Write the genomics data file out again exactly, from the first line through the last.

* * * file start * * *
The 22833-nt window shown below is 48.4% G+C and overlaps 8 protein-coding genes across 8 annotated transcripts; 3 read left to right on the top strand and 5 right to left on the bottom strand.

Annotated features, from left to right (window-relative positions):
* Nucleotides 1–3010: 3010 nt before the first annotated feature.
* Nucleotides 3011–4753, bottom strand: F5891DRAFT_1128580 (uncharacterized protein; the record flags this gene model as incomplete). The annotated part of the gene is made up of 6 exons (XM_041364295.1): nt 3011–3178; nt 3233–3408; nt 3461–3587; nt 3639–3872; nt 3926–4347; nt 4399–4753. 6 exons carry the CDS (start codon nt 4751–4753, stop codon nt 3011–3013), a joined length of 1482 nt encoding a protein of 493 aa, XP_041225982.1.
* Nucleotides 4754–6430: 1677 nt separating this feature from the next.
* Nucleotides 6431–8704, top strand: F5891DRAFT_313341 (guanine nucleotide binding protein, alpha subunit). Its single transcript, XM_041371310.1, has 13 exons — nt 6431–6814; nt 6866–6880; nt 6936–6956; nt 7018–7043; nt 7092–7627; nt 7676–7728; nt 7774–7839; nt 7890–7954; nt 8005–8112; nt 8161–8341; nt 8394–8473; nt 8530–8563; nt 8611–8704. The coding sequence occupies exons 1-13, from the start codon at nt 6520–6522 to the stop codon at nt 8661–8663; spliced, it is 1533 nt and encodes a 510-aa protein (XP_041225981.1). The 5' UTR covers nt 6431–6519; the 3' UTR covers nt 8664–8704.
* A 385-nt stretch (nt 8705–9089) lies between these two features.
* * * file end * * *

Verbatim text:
The 22833-nt window shown below is 48.4% G+C and overlaps 8 protein-coding genes across 8 annotated transcripts; 3 read left to right on the top strand and 5 right to left on the bottom strand.

Annotated features, from left to right (window-relative positions):
* Nucleotides 1–3010: 3010 nt before the first annotated feature.
* Nucleotides 3011–4753, bottom strand: F5891DRAFT_1128580 (uncharacterized protein; the record flags this gene model as incomplete). The annotated part of the gene is made up of 6 exons (XM_041364295.1): nt 3011–3178; nt 3233–3408; nt 3461–3587; nt 3639–3872; nt 3926–4347; nt 4399–4753. 6 exons carry the CDS (start codon nt 4751–4753, stop codon nt 3011–3013), a joined length of 1482 nt encoding a protein of 493 aa, XP_041225982.1.
* Nucleotides 4754–6430: 1677 nt separating this feature from the next.
* Nucleotides 6431–8704, top strand: F5891DRAFT_313341 (guanine nucleotide binding protein, alpha subunit). Its single transcript, XM_041371310.1, has 13 exons — nt 6431–6814; nt 6866–6880; nt 6936–6956; nt 7018–7043; nt 7092–7627; nt 7676–7728; nt 7774–7839; nt 7890–7954; nt 8005–8112; nt 8161–8341; nt 8394–8473; nt 8530–8563; nt 8611–8704. The coding sequence occupies exons 1-13, from the start codon at nt 6520–6522 to the stop codon at nt 8661–8663; spliced, it is 1533 nt and encodes a 510-aa protein (XP_041225981.1). The 5' UTR covers nt 6431–6519; the 3' UTR covers nt 8664–8704.
* A 385-nt stretch (nt 8705–9089) lies between these two features.